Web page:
Heart disease is the number one killer of women

Heart disease is one of the most lethal disease killers and is particularly seen in overweight postmenopausal women. It is vital that women learn the truth about their heart disease risk and take action to protect themselves and their family.
Dr Cory Couillard
Dr Cory Couillard

Heart disease is one of the most lethal disease killers and is particularly seen in overweight postmenopausal women. It is vital that women learn the truth about their heart disease risk and take action to protect themselves and their family.

In partnership with the World Health Organization (WHO), the World Heart Federation organizes World Heart Day on 29th September 2013. Awareness events are hosted in more than 100 countries and this year’s theme is “Take the road to a healthy heart”.

According to the WHO, genetics is no longer the primary determinant in the development of heart disease and approximately 80 per cent can be attributed to poor lifestyle habits.

In adults, unhealthy diets are linked to four of the top ten risk factors that cause premature death: high blood pressure, high cholesterol, overweight and obesity, and high blood sugar that is commonly seen in diabetes.

Recent changes to our diets, physical activity levels and how we live make us prone to heart disease. Diets high in animal fat, low in fresh vegetables and fruit, and high in alcohol have been shown to increase the risk of heart disease and stroke. Choose a diet that is low in bad fat and salt.

Scientists now understand that fat – especially fat around the stomach – can significantly impact our blood pressure, blood cholesterol levels, and interferes with our ability to use insulin effectively. Insulin is needed for energy and one’s metabolism.

Body mass index (BMI) and stomach circumference are two standardized methods of measuring one’s cardiovascular risk. As we get fatter, the risks of developing type 2 diabetes and high blood pressure significantly rises. Statistics show that 58 per cent of diabetes and 21 per cent of ischemic heart disease can be attributed to a BMI above 21.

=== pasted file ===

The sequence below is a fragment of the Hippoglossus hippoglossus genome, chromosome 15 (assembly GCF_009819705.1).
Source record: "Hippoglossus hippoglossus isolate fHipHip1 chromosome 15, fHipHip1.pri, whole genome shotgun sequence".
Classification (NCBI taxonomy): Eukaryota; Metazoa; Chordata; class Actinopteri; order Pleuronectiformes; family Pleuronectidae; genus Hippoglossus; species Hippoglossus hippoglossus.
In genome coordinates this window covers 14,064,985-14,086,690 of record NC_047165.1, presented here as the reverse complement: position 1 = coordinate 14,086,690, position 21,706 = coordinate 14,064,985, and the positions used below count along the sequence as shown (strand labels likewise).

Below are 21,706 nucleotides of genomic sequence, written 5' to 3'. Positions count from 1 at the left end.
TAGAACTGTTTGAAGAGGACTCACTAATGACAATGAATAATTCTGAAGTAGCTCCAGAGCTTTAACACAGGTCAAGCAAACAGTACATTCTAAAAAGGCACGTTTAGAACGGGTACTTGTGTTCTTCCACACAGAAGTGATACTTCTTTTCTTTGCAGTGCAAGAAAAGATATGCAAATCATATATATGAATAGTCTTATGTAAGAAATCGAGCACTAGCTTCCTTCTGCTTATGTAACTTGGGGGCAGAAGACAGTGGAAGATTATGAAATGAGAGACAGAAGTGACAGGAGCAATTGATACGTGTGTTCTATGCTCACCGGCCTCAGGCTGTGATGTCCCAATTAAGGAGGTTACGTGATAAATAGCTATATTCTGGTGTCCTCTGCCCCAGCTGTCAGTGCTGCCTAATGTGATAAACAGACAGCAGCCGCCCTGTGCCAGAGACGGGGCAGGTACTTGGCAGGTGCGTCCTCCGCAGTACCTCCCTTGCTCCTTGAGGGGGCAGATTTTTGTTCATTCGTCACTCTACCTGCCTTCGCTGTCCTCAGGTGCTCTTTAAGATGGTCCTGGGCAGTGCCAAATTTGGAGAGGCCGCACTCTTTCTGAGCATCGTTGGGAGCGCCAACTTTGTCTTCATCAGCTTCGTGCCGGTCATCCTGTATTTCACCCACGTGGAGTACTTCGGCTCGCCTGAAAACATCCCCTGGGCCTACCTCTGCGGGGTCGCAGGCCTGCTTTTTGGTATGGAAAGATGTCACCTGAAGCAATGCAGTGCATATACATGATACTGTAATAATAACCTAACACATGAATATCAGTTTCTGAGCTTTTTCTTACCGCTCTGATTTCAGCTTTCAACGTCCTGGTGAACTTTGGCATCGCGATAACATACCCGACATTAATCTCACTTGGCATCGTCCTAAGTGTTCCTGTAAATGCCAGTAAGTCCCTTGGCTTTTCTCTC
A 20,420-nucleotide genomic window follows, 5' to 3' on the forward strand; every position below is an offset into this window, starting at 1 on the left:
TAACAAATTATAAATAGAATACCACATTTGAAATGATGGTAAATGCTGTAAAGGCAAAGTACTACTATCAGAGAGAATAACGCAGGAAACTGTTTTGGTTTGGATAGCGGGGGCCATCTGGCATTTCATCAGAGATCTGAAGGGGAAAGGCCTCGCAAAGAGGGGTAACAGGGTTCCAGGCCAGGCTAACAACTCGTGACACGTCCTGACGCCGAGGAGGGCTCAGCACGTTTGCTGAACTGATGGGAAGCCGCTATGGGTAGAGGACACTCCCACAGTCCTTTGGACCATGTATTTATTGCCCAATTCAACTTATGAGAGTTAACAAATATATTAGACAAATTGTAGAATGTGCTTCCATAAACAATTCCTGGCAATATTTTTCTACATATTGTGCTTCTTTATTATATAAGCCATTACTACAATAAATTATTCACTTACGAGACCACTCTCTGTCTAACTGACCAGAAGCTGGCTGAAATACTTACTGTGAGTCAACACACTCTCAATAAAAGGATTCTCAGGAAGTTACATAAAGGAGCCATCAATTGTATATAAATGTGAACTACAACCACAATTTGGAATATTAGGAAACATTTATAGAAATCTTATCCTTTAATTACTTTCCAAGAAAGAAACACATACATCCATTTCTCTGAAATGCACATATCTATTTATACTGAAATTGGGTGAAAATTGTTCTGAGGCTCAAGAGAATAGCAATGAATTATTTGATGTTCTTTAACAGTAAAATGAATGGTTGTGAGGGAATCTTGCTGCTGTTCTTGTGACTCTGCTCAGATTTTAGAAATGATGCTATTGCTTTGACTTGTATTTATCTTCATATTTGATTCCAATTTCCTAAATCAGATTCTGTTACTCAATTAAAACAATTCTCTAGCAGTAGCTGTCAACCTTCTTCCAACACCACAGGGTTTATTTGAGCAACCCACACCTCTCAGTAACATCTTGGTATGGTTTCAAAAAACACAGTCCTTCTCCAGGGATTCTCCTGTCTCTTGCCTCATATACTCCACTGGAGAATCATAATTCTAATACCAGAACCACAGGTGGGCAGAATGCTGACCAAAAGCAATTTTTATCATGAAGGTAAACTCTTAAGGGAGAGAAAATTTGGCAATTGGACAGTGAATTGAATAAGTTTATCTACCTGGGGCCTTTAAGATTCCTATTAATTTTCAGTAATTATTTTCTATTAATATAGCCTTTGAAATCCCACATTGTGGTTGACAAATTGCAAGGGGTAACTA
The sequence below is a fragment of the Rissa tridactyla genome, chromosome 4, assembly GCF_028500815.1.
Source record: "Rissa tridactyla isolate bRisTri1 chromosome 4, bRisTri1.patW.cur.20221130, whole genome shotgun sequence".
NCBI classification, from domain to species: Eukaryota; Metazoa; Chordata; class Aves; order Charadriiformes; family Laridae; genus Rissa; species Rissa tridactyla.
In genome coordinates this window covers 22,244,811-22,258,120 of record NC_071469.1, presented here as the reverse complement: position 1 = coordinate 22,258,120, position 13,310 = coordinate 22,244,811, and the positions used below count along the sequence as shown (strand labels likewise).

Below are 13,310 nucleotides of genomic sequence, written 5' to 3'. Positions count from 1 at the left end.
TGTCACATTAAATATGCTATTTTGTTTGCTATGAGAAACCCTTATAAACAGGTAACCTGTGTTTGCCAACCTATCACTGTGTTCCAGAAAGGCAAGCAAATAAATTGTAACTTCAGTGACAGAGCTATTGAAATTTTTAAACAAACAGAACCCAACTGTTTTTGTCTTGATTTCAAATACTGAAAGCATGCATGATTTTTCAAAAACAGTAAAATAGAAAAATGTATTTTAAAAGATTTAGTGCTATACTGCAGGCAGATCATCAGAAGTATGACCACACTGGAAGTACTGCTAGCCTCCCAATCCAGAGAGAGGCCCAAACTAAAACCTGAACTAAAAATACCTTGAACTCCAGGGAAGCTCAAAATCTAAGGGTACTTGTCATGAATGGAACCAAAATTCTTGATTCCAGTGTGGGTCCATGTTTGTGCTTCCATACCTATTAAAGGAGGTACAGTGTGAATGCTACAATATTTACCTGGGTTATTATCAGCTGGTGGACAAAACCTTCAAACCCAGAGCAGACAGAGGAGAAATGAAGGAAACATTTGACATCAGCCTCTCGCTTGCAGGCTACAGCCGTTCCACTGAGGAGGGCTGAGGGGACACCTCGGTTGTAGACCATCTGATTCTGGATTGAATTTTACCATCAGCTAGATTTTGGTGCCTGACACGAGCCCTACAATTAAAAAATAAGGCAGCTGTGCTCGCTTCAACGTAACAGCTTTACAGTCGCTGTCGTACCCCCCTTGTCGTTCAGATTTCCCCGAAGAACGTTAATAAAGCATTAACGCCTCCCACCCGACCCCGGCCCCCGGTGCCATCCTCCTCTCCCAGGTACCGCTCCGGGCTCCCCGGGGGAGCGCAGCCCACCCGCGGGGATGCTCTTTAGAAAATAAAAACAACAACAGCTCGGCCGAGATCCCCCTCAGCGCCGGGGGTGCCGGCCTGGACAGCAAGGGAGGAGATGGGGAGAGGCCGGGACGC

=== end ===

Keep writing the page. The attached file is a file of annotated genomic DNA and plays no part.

Children are vulnerable too. Physical inactivity learned in childhood often continues into adulthood. This contributes to a child’s increased risk of heart disease and stroke later in life. Physical inactivity also contributes to overweight and obesity. Overweight children is a growing concern and can set them up to suffer from diabetes and heart disease at a younger age.

The vast majority of tobacco users began when they are adolescents and if a child’s parents smoke they are three times more likely to smoke themselves. Smoking produces inflammation and damages the lining of blood vessels, increases blood clots and strokes, and negatively affects blood cholesterol levels.

We have an opportunity to prevent the future impact of heart disease and stroke by adopting heart-healthy living from childhood throughout adulthood. The purpose of World Heart Day is to educate women about the devastating effects of heart disease, and how it impacts our families, society and our national economy.

Dr Cory Couillard is an international health columnist that works in collaboration with the World Health Organization’s goals of disease prevention and global health care education.

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